Sunderland’s start to our first season in Division Three had gotten off to a respectable start. Three wins and three draws from the first six league games had placed Denis Smith’s among the early pace-setters, and the manager was keen to strengthen the squad to maintain the promotion push.
Only defenders John Kay and John MacPhail had been added to the squad during the summer, and adding more goals to the team was at the top of the manager’s priority list.
Two players were coming under close scrutiny – Crewe Alexandra attacker David Platt and Wolves striker Steve Bull. Both were plying their trade in the division below Sunderland, and their goalscoring exploits were catching the eyes of clubs across the country. 21-year-old Platt had scored 23 the season before, while Bull had notched 19 in all competitions as Wolves missed out on promotion thanks to a play-off defeat to Aldershot.
It was Platt whom Smith was keener on – he’d made a personal trip to watch the former Manchester United youngster score in Crewe’s 4-1 Littlewoods Cup defeat to Shrewsbury the week before, while Sunderland scout Peter Wyndham had been dispatched to Molineux to watch Crewe take on Wolves the following weekend. Platt scored two and Bull got one at the other end, as the game ended 2-2.
Of course, a move for neither eventuated. Marco Gabbiadini arrived at Roker Park a couple of weeks later to solve Smith’s striking dilemma.
David Platt was bought by First Division Aston Villa in the February for £200,000. Villa came close to claiming the league title under Graham Taylor in 1989-90, and Platt earned a call up to the England team – starring at Italia 90.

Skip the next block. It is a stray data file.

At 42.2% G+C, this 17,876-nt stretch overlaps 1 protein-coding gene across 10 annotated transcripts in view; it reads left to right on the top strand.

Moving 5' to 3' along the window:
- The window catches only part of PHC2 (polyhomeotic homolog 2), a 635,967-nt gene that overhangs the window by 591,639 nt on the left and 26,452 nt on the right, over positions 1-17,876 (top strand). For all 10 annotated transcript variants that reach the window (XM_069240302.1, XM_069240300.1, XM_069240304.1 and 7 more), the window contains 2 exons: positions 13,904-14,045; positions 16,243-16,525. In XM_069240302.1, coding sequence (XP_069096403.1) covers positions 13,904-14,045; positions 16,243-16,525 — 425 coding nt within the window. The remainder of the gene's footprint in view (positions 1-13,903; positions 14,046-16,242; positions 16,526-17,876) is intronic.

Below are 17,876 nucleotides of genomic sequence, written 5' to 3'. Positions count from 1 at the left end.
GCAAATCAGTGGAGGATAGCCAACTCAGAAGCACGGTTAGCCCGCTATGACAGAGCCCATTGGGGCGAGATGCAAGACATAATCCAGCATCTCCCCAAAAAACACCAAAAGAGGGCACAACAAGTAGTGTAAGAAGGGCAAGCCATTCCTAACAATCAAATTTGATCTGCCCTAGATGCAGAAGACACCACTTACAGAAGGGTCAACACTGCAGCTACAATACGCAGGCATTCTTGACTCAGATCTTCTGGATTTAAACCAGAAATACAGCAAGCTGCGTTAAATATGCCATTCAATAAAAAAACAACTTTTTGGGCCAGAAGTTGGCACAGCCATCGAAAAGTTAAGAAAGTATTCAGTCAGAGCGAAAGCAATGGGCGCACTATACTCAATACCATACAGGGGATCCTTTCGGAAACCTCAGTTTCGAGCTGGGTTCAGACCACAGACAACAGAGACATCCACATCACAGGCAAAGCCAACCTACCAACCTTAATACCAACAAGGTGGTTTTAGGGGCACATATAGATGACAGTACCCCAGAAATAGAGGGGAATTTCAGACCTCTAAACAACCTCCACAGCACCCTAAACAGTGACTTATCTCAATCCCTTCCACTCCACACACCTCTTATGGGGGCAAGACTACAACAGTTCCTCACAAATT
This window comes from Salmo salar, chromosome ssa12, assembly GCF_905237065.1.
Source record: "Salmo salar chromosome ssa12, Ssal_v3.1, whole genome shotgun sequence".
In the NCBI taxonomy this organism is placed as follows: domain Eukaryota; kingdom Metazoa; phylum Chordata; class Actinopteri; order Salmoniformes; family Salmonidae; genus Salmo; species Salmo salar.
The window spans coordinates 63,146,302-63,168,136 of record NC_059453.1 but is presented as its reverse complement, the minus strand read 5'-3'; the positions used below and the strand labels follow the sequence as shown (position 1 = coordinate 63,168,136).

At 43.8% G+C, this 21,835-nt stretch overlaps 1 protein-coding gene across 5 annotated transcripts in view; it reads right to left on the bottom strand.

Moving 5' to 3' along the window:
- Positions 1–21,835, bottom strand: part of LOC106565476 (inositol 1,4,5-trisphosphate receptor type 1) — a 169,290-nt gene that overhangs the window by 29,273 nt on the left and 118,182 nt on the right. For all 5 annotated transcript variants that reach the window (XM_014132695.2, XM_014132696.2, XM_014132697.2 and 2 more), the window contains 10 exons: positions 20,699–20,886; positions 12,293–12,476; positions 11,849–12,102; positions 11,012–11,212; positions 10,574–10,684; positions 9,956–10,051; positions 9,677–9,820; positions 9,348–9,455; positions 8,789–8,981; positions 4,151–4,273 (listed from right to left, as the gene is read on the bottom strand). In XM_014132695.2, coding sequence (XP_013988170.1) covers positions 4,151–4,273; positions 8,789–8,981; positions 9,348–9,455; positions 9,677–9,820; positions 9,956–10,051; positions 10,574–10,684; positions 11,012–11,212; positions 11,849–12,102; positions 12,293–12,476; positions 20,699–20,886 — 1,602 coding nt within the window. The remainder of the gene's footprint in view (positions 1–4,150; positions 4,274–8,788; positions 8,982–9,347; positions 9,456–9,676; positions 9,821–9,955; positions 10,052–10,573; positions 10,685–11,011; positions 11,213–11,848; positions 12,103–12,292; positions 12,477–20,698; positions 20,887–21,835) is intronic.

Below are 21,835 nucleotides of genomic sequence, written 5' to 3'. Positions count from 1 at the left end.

Meanwhile, Wolves, who’d suffered three successive relations in 1984-86, won the Division Four championship – thanks to Steve Bull scoring a remarkable 52 goals in all competitions – and followed it up with a second successive promotion the following season, too (during which Bull scored 50! At the end of the 1988-89 season Bull was called up to the England squad, earning his first cap in the summer’s Rous Cup game against Scotland (he scored, of course) and also being part of the squad that competed in the following year’s World Cup.
Also mentioned in the newspapers on this day in 1987 was Smith’s search for a new goalkeeper. Iain Hesford had had a torrid time at the club since joining and had missed the start of the season through illness. A bout of chickenpox had sidelined the big keeper, and on loan Steve Hardwick had performed well in his absence.
Hardwick, however, had decided to go back to Oxford.
We have been unbeaten in six matches and Hardwick had done his job, so in a situation like that you don’t disrupt the team.
Now that Steve has decided to go back to Oxford, Iain has his chance again. The fans pay their money and are entitled to their opinion, but I have an opinion too and I’ll do what is best for this club.
From my own personal point of view, I don’t see anything wrong with Hesford as a goalkeeper. The lad’s confidence has suffered, but I believe if he had been in goal all season we would still be in the same position in the table.
He’d a professional and different people react to different situations. It’s not pleasant being under the microscope, but it happens to other goalkeepers and is happening to Peter Shilton at the moment and his position in the England team.
If Iain conceded a goal like the second one Shilton let in against West Germany last week – direct from a corner – he would probably be hung here.
But anyone playing in the North East is going to be under the microscope. People have got the accept that, but the rewards are great if you are successful.